Active and passive smoking linked to infertility and early menopause

25 Jan 2016Registered users

Exposure to tobacco smoke through passive as well as active smoking is associated with an increased risk of infertility and menopause occurring before the age of 50, a large observational study has shown. This is the first study to assess the impact of second-hand smoking on infertility and age of menopause.

Smoking-related deaths linked to a wider range of diseases

23 Apr 2015Registered users

Taking data from five large US cohort studies, the authors of this present study posed the question: ‘Do current official estimates underestimate the deaths caused by smoking?' Overall, the excess mortality for smokers within the study population was 2.8 times that of never smokers and 17% of excess mortality was related to diseases not formally associated with smoking.

Second-hand smoke in the home more harmful than air pollution

24 Nov 2014Registered users

Pollution caused by fine particulate matter (PM2.5) is around ten times higher in homes where people smoke indoors compared with non-smoking homes, a study from Scotland has found. Furthermore, home air pollution from smoking appears to dwarf that from outdoor sources. Approximately 20% of those living in smoking homes in Scotland will inhale a lifetime mass of PM2.5 greater than the median value predicted for a non-smoker living in a heavily polluted urban setting.

Smoking cessation improves anxiety and depression

20 Mar 2014Paid-up subscribers

Smokers with a history of anxiety, mood or alcohol use disorders are significantly more likely to be in remission three years later if they quit smoking, an American study has found. Smoking cessation may increase the likelihood of remission, but equally, those who recover may find it easier to quit smoking.

Weighing up the risks and benefits of smoking cessation therapies

05 Dec 2013Paid-up subscribers

A prospective cohort study from the UK has found no evidence that varenicline or bupropion raise the risk of depression, self harm or suicide.


Special reports

GPs have key role in helping patients to stop smoking

23 May 2012Paid-up subscribers

18% of all deaths in adults aged 35 or over in England are still attributable to smoking. Almost all these premature deaths could be avoided if smokers stopped before their mid-thirties but only a quarter of people who have ever smoked regularly manage to quit by this age. GP advice is one of the most important triggers to a smoker making an attempt to quit. Evidence shows that offering help to all smokers is easier, quicker and likely to be more effective than just advising smokers to stop or asking whether they are interested in quitting.


Editorials 2010-2012

Reducing deaths from smoking

23 May 2012Paid-up subscribers

There are around 10 million smokers in the UK, half of whom will die prematurely, losing many years of life, unless they quit. Smoking is increasingly concentrated in the most disadvantaged sectors of society, and is now the biggest avoidable cause of social inequality in life expectancy in the UK. Preventing smoking depends on reducing the affordability of cigarettes, using the media to educate and promote health, making non-smoking the norm in public and workplaces, preventing advertising and promotion, preventing supply to children, and providing effective support to individuals who want to quit.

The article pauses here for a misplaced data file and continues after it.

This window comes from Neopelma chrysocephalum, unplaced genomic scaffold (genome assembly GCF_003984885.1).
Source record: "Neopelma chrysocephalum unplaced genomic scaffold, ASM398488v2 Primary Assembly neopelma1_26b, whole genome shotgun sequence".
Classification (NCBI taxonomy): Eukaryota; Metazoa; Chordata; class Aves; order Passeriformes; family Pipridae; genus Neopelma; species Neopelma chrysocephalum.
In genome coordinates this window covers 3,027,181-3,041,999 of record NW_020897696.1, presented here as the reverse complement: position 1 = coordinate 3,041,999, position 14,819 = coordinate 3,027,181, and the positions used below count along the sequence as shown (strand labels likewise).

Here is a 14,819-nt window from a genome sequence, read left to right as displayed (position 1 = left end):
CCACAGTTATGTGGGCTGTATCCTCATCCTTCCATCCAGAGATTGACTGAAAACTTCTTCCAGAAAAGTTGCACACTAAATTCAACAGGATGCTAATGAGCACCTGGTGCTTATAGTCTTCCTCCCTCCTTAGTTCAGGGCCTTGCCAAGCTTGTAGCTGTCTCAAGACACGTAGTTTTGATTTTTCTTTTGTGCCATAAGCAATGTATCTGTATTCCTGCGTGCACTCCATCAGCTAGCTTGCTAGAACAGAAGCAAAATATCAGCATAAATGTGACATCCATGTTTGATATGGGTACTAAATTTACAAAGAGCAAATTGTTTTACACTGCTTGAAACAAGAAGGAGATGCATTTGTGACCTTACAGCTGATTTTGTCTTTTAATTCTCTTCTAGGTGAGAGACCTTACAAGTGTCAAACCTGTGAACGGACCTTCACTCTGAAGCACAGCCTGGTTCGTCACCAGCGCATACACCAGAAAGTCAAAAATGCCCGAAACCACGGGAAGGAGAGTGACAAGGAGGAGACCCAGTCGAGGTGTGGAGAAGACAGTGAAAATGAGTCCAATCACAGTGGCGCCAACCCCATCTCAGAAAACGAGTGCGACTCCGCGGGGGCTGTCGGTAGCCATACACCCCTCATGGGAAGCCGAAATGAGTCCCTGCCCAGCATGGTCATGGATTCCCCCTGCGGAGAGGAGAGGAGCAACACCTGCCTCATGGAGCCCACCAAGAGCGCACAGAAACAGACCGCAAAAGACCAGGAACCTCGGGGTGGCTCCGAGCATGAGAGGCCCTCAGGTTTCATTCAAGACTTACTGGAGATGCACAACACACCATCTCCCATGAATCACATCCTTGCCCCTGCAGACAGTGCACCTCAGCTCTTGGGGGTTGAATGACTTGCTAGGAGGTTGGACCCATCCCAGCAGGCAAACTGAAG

Smoking: a preventable cause of rheumatoid arthritis

22 Feb 2011Paid-up subscribers

Rheumatoid arthritis (RA) affects 1% of the population.  Genetic and environmental factors have long been known to contribute to the development of RA. Exposure to cigarette smoke was first linked with RA more than twenty years ago. Smoking is now recognised as the most established environmental risk factor for the development of RA.

MI admissions fall following smoking ban in England

20 Jul 2010Paid-up subscribers

A study in the BMJ has found a significant reduction in the incidence of myocardial infarction (MI) since smoke-free legislation was introduced in England on 1 July 2007.There have been many studies including meta-analyses showing that passive smoking increases the risk of coronary heart disease and this risk could be increased by as much as 60%, similar to that seen in light smokers. The mechanism of such effects is thought to be through increases in platelet aggregation and alterations in endothelial function. These effects can occur very rapidly and as such the benefits of reducing smoke exposure could be seen quite early.


Clinical reviews

E-cigarette use linked to successful quit attempts

22 Mar 2017Paid-up subscribers

The rise in the use of e-cigarettes in England has been associated with an improvement in the success of quit attempts, a study in the BMJ has found.

Smoking cessation services for inpatients could help more than a million smokers

15 Dec 2014Registered users

Offering smokers admitted to hospital behavioural support and pharmacotherapy could help reduce smoking rates significantly, a national audit in England has shown.

E-cigarettes help smokers to quit

23 Oct 2014Paid-up subscribers

Early evidence suggests that e-cigarettes help smokers interested in quitting to stop or cut down, a systematic review has found.

Stop smoking services helping significantly more smokers to quit

23 Sep 2013Paid-up subscribers

Smoking cessation services in England have trebled their impact in helping smokers to give up over the past decade, a study has found. However, a wide variation across local services was noted. The researchers analysed the performance of stop smoking services across England from 2001/02 to 2010/11, asking the questions: How has the performance of the services changed? How well have the services met the needs of different groups including economically disadvantaged smokers? How much local variation has there been in success rates?